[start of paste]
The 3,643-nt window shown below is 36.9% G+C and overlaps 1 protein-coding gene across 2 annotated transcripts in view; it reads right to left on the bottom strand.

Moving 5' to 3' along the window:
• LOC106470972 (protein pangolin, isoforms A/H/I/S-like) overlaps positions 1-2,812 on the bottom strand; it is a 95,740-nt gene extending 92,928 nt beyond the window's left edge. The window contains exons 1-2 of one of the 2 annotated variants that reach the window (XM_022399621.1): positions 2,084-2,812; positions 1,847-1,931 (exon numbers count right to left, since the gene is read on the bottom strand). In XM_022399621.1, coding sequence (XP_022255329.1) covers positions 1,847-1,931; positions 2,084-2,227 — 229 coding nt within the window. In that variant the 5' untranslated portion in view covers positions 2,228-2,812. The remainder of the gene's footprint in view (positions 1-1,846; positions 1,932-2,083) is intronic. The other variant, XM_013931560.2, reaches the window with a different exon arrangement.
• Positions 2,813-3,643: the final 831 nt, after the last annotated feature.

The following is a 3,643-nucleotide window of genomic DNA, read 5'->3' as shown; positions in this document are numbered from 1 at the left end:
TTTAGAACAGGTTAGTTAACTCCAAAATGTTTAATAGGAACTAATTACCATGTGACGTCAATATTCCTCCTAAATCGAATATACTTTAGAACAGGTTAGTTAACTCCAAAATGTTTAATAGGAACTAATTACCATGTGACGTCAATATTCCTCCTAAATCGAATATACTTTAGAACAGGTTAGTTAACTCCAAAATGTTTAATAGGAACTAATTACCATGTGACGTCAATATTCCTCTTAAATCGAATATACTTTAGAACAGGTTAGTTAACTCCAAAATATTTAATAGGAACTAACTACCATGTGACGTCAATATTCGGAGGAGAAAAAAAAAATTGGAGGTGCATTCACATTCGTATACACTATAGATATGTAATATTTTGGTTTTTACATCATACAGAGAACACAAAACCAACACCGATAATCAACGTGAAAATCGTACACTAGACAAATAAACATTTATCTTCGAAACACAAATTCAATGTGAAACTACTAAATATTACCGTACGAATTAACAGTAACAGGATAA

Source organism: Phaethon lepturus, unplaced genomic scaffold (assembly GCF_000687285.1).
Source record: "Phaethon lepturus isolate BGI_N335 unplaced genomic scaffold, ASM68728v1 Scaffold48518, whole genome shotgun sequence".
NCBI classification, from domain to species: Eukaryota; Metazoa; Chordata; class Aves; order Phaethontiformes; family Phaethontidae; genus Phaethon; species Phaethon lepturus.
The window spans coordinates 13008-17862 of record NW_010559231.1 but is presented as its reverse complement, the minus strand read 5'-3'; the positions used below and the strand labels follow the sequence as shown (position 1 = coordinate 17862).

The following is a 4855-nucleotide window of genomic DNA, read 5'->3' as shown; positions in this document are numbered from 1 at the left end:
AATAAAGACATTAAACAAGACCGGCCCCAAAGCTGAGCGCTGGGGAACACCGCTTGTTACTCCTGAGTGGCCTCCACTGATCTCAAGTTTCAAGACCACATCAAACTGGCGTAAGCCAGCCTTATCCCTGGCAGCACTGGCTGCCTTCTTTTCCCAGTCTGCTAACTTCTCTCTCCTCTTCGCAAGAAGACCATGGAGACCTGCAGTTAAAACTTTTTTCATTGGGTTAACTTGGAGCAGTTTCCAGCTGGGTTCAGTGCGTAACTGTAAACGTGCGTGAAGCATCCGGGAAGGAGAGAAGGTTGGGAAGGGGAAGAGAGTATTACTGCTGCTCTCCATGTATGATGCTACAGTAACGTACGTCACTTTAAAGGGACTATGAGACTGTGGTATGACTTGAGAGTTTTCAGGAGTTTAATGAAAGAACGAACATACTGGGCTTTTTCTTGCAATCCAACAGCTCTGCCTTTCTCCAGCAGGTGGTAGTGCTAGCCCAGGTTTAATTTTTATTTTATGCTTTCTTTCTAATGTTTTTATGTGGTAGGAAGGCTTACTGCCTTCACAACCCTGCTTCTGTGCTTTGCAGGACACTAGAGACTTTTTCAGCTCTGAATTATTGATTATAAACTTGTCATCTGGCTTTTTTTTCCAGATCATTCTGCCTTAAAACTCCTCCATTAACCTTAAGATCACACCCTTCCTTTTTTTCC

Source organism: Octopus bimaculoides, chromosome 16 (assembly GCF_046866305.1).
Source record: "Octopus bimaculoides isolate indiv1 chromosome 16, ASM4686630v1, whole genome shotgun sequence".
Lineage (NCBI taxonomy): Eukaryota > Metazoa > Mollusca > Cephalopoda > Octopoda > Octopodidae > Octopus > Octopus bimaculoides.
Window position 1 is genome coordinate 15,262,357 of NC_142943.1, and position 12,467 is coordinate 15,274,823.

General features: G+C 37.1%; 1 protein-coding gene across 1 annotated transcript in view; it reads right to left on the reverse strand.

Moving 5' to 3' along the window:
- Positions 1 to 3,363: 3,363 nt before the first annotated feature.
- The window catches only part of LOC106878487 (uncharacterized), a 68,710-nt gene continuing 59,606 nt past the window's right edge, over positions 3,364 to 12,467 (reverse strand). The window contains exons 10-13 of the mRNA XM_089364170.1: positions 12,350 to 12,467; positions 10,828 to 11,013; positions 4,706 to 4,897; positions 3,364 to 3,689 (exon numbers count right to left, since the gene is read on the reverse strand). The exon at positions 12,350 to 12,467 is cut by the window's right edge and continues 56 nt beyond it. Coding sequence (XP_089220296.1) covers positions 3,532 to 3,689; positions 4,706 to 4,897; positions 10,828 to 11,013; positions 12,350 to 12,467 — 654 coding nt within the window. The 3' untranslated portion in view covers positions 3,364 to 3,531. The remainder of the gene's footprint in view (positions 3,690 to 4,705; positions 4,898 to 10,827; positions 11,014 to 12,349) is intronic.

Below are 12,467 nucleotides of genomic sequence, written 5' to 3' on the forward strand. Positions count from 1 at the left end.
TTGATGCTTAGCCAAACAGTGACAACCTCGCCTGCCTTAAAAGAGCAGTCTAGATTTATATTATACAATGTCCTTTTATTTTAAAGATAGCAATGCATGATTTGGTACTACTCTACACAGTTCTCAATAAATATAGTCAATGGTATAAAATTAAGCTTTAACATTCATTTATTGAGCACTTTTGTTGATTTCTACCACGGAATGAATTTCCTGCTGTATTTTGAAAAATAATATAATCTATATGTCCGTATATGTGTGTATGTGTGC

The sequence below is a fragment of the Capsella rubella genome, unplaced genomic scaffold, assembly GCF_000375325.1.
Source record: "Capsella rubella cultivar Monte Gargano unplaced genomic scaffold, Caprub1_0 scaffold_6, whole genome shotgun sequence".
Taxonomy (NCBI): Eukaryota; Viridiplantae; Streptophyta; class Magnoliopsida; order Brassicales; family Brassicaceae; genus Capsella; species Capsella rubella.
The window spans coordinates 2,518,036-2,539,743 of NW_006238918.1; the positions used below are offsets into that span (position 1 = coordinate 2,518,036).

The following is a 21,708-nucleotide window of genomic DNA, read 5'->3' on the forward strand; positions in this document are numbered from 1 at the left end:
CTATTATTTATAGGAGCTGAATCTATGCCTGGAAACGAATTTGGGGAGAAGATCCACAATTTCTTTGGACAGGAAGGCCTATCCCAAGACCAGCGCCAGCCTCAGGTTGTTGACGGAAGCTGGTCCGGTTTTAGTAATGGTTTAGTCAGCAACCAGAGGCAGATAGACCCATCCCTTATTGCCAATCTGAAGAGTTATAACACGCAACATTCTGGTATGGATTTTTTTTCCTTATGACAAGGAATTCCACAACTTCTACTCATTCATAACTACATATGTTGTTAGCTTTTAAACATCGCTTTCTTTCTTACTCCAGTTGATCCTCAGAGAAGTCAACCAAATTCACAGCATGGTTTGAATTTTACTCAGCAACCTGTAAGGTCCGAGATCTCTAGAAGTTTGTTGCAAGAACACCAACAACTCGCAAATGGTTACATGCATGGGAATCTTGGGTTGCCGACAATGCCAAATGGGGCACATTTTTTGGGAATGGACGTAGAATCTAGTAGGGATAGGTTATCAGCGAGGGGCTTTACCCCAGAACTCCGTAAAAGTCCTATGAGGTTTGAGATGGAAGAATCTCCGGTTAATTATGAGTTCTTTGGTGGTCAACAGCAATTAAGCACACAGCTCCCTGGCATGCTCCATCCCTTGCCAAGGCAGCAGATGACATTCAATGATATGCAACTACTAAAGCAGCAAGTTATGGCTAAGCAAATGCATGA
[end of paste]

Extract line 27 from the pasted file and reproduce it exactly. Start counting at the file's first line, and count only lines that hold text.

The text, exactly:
The following is a 21,708-nucleotide window of genomic DNA, read 5'->3' on the forward strand; positions in this document are numbered from 1 at the left end: